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ESTATE OF KUZMAN v. << (2019)

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Court of Appeals of Ohio, Eleventh District, Trumbull County.

ESTATE OF John J. KUZMAN, Deceased

NO. 2019-T-0003

Decided: October 07, 2019

Daniel G. Keating, Keating Law Office, 170 Monroe Street, N.W., Warren, Ohio 44483, (For Appellee). Michael D. Rossi, Guarnieri & Seacrest, PLL, 151 East Market Street, P.O. Box 4270, Warren, Ohio 44482, (For Appellant).


{¶1} Appellant, Michael Kollar, executor of the estate of Helen M. Kuzman, appeals the trial court's decision finding that Helen waived her statutory spousal allowance. We reverse and remand.

{¶2} John J. Kuzman (John Sr.) and Helen were married and had no children together. John died intestate in August of 2010. He had two adult children. Helen opened a tax only estate in 2010 to file John Sr.'s state tax return. Helen then died in January of 2017.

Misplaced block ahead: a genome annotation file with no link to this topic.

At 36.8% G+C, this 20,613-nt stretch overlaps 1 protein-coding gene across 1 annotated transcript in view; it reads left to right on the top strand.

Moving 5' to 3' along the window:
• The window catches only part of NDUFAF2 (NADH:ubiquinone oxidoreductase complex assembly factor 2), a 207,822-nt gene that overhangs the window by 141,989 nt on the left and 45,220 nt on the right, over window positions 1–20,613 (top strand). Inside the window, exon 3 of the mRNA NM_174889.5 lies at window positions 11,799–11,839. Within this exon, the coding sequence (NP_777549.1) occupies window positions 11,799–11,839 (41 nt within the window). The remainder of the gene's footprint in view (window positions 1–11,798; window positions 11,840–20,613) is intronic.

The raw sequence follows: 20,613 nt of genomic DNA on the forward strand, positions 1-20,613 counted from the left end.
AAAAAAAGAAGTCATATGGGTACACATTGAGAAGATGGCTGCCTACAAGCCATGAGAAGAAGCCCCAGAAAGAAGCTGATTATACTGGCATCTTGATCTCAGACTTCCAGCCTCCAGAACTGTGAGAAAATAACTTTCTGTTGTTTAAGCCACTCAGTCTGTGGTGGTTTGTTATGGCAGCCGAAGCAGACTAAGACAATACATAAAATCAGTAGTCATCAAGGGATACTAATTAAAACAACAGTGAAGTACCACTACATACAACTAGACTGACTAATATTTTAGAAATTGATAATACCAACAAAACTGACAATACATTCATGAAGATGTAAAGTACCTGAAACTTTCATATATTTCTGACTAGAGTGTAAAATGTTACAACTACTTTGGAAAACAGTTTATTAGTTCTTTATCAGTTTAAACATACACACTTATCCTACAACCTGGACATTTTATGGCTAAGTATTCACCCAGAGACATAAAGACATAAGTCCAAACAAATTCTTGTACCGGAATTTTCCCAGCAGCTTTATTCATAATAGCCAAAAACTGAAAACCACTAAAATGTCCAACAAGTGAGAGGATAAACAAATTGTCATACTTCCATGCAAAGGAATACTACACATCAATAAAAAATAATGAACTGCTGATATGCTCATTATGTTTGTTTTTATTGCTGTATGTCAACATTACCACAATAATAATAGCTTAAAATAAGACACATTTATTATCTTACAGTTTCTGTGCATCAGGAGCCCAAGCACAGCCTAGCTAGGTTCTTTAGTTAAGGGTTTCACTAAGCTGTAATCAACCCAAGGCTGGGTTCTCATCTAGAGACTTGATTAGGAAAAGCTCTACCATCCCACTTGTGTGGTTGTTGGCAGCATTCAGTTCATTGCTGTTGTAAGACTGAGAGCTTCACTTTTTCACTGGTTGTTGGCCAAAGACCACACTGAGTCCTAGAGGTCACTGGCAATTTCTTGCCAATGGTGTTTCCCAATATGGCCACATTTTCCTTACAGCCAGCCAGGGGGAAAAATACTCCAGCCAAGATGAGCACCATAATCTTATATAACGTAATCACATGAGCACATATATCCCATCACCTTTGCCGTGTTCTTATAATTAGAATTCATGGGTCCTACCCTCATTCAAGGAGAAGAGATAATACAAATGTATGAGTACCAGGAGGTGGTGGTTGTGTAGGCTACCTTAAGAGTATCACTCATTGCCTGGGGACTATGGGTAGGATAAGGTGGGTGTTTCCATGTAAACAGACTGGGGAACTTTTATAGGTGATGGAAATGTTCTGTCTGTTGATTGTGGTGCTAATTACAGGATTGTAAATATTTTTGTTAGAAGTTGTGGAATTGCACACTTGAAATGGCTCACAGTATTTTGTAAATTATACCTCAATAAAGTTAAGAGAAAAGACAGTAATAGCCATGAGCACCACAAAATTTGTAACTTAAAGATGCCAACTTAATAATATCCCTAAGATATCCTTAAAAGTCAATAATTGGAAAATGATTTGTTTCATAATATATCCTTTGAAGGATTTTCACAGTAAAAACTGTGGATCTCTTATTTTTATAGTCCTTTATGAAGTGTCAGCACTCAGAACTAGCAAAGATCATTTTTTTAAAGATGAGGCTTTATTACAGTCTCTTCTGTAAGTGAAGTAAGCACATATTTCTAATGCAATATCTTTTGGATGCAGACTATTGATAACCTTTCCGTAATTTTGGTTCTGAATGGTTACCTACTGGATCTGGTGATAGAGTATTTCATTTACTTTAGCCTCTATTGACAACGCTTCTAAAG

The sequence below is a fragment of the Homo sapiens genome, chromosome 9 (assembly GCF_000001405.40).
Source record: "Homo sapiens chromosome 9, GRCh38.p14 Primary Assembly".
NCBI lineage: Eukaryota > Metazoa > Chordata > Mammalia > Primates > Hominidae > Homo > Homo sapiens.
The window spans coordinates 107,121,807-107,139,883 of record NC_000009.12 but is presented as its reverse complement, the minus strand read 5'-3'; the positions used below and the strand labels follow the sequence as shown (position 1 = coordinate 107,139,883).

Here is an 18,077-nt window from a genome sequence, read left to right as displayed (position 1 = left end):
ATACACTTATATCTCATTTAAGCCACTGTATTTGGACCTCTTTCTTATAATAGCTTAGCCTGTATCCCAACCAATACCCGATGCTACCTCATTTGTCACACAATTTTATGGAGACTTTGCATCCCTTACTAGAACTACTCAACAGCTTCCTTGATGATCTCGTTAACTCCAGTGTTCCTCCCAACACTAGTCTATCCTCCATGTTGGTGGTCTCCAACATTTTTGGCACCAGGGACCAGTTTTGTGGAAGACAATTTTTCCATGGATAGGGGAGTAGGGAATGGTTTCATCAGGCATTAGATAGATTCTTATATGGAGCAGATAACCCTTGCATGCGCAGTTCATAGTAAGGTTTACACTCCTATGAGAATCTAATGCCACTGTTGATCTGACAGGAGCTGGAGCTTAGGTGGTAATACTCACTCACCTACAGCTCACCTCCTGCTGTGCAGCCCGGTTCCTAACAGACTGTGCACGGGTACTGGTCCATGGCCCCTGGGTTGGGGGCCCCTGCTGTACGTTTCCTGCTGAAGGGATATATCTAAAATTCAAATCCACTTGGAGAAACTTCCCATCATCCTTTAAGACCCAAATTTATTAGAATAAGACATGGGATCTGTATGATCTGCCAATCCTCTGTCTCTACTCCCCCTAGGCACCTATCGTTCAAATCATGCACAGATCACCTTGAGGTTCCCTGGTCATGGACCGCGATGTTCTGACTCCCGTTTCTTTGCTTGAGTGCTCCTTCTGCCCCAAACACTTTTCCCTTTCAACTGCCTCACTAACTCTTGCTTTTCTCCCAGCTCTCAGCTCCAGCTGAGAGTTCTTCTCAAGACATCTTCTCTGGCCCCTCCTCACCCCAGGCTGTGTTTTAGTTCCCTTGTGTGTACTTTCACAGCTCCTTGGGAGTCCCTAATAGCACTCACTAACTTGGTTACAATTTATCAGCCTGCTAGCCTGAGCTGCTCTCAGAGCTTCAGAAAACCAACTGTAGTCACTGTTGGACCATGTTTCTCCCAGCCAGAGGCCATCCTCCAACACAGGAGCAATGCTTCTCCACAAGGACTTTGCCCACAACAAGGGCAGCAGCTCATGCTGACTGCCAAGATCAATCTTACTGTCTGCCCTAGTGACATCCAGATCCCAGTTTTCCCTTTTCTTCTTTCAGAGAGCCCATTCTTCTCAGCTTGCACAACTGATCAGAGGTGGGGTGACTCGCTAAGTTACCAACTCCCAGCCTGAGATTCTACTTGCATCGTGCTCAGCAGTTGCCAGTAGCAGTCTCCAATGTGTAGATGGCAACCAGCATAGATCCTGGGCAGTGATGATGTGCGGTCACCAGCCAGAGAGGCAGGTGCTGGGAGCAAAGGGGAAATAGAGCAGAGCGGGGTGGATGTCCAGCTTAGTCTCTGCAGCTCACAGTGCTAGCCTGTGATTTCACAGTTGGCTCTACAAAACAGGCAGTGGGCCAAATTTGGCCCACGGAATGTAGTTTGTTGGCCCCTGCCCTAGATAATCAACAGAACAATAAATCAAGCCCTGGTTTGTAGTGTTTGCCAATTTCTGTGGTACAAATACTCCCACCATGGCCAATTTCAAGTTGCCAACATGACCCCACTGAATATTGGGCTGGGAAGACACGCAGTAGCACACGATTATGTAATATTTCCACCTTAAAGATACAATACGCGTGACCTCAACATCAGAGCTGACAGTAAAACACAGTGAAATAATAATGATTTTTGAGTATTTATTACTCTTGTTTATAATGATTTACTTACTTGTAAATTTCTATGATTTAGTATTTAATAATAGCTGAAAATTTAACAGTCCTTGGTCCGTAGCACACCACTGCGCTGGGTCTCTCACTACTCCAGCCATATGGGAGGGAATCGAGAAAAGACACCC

{¶3} On October 18, 2017, appellee, John J. Kuzman Jr. (John Jr.), administrator of the estate of John J. Kuzman, sought to administer his father's estate and requested additional time to file an inventory and schedule of assets. On March 9, 2018, Kollar, as Helen's executor, applied for the family allowance. John Jr. opposed the application arguing that through her conduct, Helen waived her right to the statutory allowance. The trial court agreed, and Kollar appealed raising one assignment of error:

{¶4} “The trial court erred in overruling Appellant, Helen Kuzman's estate's objection to the magistrate's decision; adopting that decision as its own; and entering final judgment thereon.”

{¶5} The statutory allowance and the waiver of same are set forth in R.C. 2106.13: